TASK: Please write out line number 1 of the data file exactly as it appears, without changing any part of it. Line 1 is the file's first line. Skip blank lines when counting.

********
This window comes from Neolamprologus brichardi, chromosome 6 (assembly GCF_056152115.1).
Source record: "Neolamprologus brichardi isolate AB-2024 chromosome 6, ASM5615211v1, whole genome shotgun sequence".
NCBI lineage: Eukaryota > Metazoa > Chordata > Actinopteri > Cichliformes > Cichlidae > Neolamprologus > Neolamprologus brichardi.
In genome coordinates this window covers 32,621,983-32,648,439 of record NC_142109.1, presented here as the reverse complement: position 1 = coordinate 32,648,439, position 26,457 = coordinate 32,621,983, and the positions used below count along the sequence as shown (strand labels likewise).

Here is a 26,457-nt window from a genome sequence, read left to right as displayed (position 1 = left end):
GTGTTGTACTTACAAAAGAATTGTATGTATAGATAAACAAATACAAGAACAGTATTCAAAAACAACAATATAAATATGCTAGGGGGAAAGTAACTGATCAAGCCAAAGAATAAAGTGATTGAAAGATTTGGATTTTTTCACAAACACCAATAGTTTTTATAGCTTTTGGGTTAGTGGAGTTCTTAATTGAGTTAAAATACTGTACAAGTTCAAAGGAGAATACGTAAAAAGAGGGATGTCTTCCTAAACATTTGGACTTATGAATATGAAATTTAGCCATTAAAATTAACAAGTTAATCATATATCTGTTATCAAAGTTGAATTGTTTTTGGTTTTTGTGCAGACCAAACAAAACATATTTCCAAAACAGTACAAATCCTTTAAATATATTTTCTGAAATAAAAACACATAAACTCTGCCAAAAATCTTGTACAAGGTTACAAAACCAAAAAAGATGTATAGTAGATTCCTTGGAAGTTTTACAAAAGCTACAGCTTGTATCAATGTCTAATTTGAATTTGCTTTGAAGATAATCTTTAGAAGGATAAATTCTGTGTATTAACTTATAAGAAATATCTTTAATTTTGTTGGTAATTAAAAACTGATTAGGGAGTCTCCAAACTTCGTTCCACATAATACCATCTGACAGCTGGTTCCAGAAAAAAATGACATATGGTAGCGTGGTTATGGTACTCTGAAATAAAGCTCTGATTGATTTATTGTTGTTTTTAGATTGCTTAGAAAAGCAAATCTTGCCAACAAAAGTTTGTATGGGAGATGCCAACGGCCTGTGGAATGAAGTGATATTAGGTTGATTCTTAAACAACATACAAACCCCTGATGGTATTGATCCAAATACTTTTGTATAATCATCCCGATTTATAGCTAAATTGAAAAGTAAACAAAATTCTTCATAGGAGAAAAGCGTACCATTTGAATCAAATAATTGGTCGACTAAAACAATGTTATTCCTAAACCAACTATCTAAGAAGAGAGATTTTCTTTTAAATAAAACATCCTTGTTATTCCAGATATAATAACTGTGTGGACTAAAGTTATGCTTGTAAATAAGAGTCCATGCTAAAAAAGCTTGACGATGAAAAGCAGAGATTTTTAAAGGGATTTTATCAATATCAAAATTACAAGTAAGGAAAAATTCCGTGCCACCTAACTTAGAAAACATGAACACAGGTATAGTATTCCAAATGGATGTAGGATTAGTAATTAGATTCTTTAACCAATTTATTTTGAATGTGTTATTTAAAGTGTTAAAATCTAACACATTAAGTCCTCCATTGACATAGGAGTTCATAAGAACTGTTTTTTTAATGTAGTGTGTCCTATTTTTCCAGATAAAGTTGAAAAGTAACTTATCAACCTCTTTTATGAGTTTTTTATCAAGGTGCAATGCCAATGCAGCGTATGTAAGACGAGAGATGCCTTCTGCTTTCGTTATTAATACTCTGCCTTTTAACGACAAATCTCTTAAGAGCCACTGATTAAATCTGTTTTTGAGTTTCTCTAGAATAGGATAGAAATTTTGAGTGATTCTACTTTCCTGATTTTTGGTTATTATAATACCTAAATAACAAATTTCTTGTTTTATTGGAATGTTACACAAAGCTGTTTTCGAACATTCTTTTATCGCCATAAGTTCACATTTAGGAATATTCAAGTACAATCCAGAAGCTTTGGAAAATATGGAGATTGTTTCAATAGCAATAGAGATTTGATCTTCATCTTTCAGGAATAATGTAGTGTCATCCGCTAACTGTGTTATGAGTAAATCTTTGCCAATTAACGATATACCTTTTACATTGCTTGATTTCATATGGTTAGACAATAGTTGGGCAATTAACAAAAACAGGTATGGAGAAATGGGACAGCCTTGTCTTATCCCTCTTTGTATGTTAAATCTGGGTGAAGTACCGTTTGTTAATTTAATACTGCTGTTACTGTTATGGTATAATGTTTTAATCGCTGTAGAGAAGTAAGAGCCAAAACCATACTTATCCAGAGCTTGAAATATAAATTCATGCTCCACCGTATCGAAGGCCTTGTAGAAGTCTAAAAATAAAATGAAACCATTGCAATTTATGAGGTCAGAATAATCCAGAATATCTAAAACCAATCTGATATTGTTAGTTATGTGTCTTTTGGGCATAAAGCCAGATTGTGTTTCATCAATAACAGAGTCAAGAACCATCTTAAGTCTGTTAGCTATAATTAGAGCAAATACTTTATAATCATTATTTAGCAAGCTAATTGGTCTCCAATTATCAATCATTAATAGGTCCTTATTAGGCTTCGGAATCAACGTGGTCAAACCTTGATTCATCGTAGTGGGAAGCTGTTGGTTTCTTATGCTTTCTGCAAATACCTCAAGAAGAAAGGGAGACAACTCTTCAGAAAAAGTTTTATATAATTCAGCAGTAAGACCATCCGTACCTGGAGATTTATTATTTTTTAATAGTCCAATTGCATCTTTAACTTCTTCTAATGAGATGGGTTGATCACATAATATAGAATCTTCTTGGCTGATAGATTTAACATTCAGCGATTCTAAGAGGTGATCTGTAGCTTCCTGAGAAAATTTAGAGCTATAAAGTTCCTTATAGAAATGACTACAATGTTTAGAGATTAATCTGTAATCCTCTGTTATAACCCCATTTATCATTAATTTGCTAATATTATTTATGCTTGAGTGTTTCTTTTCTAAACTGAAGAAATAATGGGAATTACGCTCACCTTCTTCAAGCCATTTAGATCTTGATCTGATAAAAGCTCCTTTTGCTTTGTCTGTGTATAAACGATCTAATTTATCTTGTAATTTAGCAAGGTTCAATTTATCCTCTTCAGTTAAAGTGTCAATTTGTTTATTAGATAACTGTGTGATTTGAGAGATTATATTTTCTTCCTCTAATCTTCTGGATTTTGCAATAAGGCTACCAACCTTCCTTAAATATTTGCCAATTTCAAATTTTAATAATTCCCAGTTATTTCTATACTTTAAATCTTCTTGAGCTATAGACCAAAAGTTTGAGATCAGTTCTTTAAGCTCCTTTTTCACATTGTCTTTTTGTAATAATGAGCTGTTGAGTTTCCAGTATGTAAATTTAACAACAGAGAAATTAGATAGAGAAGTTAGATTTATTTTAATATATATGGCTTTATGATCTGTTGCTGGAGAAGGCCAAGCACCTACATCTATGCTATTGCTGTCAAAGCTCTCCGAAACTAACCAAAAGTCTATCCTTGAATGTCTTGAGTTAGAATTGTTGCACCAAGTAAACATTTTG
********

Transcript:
This window comes from Neolamprologus brichardi, chromosome 6 (assembly GCF_056152115.1).